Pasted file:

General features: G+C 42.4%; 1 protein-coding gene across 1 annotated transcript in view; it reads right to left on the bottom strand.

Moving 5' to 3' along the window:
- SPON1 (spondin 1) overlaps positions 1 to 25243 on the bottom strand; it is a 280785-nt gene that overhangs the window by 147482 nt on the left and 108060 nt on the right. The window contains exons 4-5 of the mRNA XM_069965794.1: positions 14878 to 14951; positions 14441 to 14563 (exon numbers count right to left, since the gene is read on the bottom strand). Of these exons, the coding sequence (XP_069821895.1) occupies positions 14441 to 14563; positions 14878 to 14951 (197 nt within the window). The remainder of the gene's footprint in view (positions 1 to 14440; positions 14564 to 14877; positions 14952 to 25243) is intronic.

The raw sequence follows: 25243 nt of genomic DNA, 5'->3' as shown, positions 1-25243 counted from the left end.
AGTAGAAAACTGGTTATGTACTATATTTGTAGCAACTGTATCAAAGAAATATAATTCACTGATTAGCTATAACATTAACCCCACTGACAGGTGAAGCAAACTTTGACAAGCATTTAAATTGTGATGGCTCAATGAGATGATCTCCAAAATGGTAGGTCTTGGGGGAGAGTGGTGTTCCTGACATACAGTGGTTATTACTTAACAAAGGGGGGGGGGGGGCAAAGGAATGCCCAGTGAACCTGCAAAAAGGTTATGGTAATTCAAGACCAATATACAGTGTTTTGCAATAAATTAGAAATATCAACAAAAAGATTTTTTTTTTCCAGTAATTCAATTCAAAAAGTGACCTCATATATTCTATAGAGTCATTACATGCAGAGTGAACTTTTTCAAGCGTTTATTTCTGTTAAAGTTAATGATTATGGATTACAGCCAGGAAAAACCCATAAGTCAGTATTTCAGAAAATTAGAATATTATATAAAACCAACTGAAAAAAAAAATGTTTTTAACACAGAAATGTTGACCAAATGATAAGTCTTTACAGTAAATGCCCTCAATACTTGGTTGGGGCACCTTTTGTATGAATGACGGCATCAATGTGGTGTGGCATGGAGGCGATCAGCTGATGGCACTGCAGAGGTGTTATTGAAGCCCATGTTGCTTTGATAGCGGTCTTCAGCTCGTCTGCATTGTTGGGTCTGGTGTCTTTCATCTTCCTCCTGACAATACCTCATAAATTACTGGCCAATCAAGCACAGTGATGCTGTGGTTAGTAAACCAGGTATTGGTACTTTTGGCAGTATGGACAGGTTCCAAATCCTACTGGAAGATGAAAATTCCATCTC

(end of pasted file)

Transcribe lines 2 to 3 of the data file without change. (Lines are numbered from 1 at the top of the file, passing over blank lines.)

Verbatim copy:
Moving 5' to 3' along the window:
- SPON1 (spondin 1) overlaps positions 1 to 25243 on the bottom strand; it is a 280785-nt gene that overhangs the window by 147482 nt on the left and 108060 nt on the right. The window contains exons 4-5 of the mRNA XM_069965794.1: positions 14878 to 14951; positions 14441 to 14563 (exon numbers count right to left, since the gene is read on the bottom strand). Of these exons, the coding sequence (XP_069821895.1) occupies positions 14441 to 14563; positions 14878 to 14951 (197 nt within the window). The remainder of the gene's footprint in view (positions 1 to 14440; positions 14564 to 14877; positions 14952 to 25243) is intronic.